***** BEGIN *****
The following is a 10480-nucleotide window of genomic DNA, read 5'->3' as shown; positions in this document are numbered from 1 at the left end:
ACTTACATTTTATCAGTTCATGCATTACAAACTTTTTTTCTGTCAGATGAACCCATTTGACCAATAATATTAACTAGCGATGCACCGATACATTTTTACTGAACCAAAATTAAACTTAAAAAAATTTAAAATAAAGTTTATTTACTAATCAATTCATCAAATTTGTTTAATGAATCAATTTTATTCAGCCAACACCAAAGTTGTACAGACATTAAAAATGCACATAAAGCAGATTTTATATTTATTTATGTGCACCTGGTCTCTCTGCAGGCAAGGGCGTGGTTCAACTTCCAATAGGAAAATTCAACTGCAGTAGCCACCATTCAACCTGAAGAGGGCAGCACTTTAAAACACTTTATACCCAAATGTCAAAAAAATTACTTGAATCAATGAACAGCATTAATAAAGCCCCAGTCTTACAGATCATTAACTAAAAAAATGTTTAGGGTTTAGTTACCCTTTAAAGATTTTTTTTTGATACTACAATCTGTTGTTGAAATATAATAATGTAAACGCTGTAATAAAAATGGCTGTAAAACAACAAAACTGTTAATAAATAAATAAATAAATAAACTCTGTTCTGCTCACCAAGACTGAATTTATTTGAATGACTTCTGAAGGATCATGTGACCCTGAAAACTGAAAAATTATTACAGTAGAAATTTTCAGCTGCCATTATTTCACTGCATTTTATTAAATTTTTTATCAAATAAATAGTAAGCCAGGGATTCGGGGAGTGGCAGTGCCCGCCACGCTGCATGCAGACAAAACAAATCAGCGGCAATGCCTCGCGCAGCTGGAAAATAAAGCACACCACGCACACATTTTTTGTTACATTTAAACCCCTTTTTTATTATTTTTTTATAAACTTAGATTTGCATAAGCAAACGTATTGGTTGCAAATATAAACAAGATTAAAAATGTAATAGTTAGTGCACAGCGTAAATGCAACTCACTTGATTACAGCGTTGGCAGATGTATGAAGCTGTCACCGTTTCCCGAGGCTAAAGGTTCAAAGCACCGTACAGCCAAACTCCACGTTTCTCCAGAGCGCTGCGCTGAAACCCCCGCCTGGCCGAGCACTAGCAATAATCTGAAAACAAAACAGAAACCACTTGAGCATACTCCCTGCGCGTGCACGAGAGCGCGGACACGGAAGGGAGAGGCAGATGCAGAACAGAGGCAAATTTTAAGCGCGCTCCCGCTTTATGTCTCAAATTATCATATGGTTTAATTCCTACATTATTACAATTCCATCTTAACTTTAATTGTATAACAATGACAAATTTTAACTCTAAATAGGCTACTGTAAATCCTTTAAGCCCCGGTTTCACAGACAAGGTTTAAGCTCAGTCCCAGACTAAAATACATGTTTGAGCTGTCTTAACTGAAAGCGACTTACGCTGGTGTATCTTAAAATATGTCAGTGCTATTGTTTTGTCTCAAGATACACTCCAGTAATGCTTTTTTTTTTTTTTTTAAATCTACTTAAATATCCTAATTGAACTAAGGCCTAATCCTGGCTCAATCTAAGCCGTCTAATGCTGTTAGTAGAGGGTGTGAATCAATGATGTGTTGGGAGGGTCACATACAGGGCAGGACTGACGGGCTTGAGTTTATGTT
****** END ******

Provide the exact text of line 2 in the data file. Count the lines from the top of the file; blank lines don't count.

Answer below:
ACTTACATTTTATCAGTTCATGCATTACAAACTTTTTTTCTGTCAGATGAACCCATTTGACCAATAATATTAACTAGCGATGCACCGATACATTTTTACTGAACCAAAATTAAACTTAAAAAAATTTAAAATAAAGTTTATTTACTAATCAATTCATCAAATTTGTTTAATGAATCAATTTTATTCAGCCAACACCAAAGTTGTACAGACATTAAAAATGCACATAAAGCAGATTTTATATTTATTTATGTGCACCTGGTCTCTCTGCAGGCAAGGGCGTGGTTCAACTTCCAATAGGAAAATTCAACTGCAGTAGCCACCATTCAACCTGAAGAGGGCAGCACTTTAAAACACTTTATACCCAAATGTCAAAAAAATTACTTGAATCAATGAACAGCATTAATAAAGCCCCAGTCTTACAGATCATTAACTAAAAAAATGTTTAGGGTTTAGTTACCCTTTAAAGATTTTTTTTTGATACTACAATCTGTTGTTGAAATATAATAATGTAAACGCTGTAATAAAAATGGCTGTAAAACAACAAAACTGTTAATAAATAAATAAATAAATAAACTCTGTTCTGCTCACCAAGACTGAATTTATTTGAATGACTTCTGAAGGATCATGTGACCCTGAAAACTGAAAAATTATTACAGTAGAAATTTTCAGCTGCCATTATTTCACTGCATTTTATTAAATTTTTTATCAAATAAATAGTAAGCCAGGGATTCGGGGAGTGGCAGTGCCCGCCACGCTGCATGCAGACAAAACAAATCAGCGGCAATGCCTCGCGCAGCTGGAAAATAAAGCACACCACGCACACATTTTTTGTTACATTTAAACCCCTTTTTTATTATTTTTTTATAAACTTAGATTTGCATAAGCAAACGTATTGGTTGCAAATATAAACAAGATTAAAAATGTAATAGTTAGTGCACAGCGTAAATGCAACTCACTTGATTACAGCGTTGGCAGATGTATGAAGCTGTCACCGTTTCCCGAGGCTAAAGGTTCAAAGCACCGTACAGCCAAACTCCACGTTTCTCCAGAGCGCTGCGCTGAAACCCCCGCCTGGCCGAGCACTAGCAATAATCTGAAAACAAAACAGAAACCACTTGAGCATACTCCCTGCGCGTGCACGAGAGCGCGGACACGGAAGGGAGAGGCAGATGCAGAACAGAGGCAAATTTTAAGCGCGCTCCCGCTTTATGTCTCAAATTATCATATGGTTTAATTCCTACATTATTACAATTCCATCTTAACTTTAATTGTATAACAATGACAAATTTTAACTCTAAATAGGCTACTGTAAATCCTTTAAGCCCCGGTTTCACAGACAAGGTTTAAGCTCAGTCCCAGACTAAAATACATGTTTGAGCTGTCTTAACTGAAAGCGACTTACGCTGGTGTATCTTAAAATATGTCAGTGCTATTGTTTTGTCTCAAGATACACTCCAGTAATGCTTTTTTTTTTTTTTTTAAATCTACTTAAATATCCTAATTGAACTAAGGCCTAATCCTGGCTCAATCTAAGCCGTCTAATGCTGTTAGTAGAGGGTGTGAATCAATGATGTGTTGGGAGGGTCACATACAGGGCAGGACTGACGGGCTTGAGTTTATGTT